Often time, people react to the word “change” as if it is a four-letter word. As if there is something inherently dirty about engaging in change. Whether it is changing a job, or changing something amiss in your personal life, change is often greeted with the same kind of contempt reserved for people being asked to jump off a cliff in to a pool of dead octopuses (octopi? Whatever).
Think about it for a second. Surely you, the person reading this, have a job. And surely at the job, at some point in time, somebody from the glass tower comes down and suggests that something be done in a different way. And surely, at that same job, people around you (hell, maybe even you yourself) scoff at the notion of change and threaten to quit, or shoot the place up, or just say, “nuh huh, I ain’t doin’ dat sheet.” So, given that, you must know what I am talking about when I say people think change is a four-letter word.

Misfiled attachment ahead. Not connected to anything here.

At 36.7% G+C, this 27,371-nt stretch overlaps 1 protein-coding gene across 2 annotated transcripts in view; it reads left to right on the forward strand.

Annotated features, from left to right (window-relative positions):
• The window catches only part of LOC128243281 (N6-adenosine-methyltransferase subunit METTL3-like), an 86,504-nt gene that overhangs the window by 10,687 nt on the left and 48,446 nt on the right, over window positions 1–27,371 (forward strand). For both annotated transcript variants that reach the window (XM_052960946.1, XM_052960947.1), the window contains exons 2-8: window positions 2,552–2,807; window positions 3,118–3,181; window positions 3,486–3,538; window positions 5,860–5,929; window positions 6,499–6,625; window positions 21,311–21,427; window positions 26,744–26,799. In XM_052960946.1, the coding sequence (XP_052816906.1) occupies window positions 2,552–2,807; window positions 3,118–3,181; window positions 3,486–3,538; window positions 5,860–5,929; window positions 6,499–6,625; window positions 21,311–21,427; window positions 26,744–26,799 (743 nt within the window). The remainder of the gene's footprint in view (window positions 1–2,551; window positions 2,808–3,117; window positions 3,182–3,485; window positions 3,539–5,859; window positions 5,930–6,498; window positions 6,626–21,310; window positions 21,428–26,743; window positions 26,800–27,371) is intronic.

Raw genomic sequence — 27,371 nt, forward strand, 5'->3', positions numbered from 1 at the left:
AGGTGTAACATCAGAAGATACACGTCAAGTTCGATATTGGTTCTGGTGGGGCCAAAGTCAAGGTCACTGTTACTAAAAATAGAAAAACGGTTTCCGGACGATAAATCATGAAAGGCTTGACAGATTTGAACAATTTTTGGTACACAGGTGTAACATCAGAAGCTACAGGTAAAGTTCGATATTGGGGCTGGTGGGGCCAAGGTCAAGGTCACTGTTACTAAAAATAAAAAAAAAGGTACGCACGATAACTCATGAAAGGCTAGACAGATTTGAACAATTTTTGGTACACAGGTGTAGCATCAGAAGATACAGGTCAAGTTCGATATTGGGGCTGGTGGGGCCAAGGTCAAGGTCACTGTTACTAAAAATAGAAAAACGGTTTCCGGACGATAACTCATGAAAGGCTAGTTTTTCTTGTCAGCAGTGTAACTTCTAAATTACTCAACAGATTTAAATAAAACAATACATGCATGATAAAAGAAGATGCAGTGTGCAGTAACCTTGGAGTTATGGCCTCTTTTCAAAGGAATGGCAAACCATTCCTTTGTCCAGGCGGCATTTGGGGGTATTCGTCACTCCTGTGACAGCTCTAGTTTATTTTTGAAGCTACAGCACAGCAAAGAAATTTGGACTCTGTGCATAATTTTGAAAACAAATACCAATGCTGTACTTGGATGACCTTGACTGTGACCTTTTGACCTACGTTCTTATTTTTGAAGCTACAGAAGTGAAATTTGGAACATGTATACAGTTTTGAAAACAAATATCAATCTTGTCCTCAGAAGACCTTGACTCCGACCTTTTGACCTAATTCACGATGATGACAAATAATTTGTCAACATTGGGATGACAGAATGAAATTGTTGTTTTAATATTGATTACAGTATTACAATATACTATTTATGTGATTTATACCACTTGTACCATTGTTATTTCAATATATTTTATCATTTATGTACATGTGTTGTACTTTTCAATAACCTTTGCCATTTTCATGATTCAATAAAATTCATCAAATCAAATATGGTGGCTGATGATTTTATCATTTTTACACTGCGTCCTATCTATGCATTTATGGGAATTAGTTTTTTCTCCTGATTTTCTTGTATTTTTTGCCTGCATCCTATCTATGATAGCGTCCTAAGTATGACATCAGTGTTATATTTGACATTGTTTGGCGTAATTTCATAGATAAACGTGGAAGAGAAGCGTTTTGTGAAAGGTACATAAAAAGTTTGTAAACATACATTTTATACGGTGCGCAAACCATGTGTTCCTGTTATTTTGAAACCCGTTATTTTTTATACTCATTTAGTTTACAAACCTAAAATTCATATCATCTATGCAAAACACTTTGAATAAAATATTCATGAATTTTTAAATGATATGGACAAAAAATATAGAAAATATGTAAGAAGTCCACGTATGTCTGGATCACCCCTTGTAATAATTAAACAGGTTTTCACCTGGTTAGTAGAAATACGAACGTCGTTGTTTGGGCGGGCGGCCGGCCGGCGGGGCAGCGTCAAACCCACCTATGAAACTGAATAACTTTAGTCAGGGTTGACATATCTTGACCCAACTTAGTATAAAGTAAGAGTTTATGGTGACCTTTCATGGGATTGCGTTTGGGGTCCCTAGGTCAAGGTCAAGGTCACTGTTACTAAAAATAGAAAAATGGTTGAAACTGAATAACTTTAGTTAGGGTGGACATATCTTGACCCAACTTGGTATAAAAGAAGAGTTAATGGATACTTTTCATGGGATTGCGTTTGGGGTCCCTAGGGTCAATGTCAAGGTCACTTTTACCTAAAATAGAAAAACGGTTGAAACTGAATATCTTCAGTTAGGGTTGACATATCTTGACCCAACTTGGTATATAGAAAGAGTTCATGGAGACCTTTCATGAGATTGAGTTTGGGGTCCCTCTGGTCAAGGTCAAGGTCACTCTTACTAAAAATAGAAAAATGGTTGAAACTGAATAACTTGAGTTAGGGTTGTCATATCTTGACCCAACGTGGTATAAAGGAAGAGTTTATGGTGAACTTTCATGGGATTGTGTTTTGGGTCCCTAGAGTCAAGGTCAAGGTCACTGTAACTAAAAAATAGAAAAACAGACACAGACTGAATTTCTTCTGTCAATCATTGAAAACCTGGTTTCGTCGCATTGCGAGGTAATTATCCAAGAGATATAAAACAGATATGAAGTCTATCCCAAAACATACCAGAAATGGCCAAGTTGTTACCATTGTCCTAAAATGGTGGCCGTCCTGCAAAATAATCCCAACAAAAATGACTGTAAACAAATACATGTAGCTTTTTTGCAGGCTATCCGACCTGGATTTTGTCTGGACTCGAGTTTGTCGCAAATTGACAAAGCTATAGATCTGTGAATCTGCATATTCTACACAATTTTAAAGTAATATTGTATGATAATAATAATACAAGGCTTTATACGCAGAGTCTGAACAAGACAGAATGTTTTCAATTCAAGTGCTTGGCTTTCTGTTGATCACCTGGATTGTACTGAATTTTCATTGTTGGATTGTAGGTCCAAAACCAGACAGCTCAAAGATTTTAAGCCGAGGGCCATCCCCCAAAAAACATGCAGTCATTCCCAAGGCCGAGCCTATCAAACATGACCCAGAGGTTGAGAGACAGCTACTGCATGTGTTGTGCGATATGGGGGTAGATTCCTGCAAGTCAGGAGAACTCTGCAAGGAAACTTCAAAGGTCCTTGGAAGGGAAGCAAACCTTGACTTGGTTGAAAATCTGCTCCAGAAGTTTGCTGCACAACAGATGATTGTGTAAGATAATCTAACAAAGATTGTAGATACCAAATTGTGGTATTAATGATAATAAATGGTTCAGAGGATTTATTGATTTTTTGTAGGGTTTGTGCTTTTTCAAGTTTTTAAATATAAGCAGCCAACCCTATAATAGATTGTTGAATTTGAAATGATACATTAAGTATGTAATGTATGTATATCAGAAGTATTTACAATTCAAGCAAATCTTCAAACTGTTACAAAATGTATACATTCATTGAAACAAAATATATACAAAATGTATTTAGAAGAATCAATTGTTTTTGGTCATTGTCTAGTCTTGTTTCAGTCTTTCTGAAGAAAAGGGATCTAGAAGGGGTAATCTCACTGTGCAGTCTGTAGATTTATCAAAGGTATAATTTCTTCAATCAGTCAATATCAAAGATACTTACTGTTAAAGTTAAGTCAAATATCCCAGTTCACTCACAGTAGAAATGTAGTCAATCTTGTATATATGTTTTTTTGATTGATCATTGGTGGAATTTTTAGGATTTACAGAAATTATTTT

I’ve thought a lot about change lately. And the inherent risk that goes into change. Weighing the pros and cons of the status quo. Weighing the pros and cons of change. Deciding if making a change is worth it. And after all the thought that goes into it, I realize, it is almost always worth it. It is almost always worth taking the leap to change something in your life in hopes of getting something better…in hopes of getting a better result.
So, I implore you, right here and right now, if you’re itching for change, make it. If you see a risk, take it. And while the grass may not always be greener on the other side, as is so often the case, I can assure you that it is always worth a look. And if you don’t find it on first glance, just keep going. Greener pastures are there…you just have to look for them.
Change is a six-letter word after all. Nothing more, nothing less.
Change alone is eternal, perpetual, immortal.